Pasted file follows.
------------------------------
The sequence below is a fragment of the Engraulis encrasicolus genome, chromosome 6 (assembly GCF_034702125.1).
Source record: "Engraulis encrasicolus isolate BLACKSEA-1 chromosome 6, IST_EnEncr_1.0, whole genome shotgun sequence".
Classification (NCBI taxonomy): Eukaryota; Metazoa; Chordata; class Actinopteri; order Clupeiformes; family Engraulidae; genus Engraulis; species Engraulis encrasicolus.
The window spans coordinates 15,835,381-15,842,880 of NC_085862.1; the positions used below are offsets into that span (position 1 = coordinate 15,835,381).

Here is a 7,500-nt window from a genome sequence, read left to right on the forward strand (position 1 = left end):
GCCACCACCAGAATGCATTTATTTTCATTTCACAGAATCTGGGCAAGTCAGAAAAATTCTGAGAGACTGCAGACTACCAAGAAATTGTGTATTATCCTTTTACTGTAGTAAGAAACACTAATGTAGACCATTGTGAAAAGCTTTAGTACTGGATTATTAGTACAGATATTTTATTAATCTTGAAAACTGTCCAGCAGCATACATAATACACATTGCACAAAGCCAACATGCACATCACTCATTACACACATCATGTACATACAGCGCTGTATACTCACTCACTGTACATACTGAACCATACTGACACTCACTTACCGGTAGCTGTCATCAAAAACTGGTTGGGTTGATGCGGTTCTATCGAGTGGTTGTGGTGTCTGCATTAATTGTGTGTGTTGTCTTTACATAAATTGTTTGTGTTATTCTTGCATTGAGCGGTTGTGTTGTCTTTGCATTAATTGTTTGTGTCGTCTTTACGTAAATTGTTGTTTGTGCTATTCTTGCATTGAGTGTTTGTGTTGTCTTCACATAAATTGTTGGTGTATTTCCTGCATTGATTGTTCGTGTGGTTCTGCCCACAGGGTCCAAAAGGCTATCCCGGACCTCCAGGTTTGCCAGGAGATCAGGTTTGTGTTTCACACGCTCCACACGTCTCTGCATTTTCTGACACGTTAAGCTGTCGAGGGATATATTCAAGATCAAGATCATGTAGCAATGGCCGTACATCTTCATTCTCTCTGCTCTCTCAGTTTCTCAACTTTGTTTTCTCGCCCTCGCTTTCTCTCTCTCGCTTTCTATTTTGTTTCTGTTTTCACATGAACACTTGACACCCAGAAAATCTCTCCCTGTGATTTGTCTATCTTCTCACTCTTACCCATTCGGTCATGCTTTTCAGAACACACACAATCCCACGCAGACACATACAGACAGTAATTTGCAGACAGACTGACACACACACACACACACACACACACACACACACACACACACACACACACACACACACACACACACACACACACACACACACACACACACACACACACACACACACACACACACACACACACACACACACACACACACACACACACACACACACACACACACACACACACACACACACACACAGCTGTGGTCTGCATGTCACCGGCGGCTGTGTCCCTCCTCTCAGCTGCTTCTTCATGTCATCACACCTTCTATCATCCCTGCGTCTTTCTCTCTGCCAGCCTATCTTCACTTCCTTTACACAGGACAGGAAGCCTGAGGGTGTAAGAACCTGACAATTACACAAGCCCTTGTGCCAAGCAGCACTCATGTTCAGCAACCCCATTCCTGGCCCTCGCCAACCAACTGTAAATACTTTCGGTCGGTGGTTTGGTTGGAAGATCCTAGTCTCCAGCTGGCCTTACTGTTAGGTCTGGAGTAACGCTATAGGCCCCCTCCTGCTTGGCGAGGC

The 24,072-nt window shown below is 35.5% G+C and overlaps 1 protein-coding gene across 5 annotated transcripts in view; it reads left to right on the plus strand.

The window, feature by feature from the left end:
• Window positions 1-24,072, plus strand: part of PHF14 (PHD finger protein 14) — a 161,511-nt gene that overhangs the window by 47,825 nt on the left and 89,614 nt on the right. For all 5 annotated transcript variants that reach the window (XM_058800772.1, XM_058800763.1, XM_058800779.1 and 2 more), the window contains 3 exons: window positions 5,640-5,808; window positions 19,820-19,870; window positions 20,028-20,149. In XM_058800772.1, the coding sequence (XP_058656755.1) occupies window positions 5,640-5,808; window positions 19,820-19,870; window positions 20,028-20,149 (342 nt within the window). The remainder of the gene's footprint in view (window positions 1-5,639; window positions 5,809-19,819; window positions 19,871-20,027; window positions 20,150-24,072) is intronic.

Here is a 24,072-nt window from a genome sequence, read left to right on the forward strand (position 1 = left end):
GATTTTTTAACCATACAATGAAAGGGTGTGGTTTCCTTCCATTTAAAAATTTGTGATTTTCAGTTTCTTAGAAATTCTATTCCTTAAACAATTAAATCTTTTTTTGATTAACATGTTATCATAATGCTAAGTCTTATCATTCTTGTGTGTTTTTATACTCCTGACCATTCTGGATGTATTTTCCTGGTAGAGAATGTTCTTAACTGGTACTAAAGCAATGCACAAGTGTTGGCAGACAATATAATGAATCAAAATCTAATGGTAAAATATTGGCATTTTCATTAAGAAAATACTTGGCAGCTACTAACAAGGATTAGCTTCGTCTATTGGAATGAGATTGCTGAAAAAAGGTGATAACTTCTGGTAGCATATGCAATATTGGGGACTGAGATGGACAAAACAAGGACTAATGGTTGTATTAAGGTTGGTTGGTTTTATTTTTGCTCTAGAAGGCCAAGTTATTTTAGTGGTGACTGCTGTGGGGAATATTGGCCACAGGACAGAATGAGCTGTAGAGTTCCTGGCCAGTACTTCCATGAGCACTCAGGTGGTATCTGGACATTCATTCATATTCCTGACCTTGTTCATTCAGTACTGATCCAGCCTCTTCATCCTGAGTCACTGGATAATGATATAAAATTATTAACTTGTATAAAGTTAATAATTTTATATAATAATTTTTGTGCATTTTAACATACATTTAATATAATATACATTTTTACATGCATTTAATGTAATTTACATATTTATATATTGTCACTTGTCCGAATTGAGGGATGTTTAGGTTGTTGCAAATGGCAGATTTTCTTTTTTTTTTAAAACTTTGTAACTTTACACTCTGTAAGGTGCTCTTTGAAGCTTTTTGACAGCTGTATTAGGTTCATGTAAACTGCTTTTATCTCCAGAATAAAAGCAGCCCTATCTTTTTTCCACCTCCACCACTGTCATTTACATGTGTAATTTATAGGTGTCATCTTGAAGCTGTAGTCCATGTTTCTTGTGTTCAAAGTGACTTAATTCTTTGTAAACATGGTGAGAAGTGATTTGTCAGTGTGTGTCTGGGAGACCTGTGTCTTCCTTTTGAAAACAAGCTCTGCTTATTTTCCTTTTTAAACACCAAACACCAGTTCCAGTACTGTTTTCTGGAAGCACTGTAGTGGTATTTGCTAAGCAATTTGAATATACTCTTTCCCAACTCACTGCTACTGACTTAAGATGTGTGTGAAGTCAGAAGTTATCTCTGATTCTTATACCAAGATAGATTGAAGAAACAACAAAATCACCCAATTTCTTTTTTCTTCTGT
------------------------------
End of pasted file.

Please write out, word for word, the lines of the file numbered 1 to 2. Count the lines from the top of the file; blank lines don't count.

The sequence below is a fragment of the Engraulis encrasicolus genome, chromosome 6 (assembly GCF_034702125.1).
Source record: "Engraulis encrasicolus isolate BLACKSEA-1 chromosome 6, IST_EnEncr_1.0, whole genome shotgun sequence".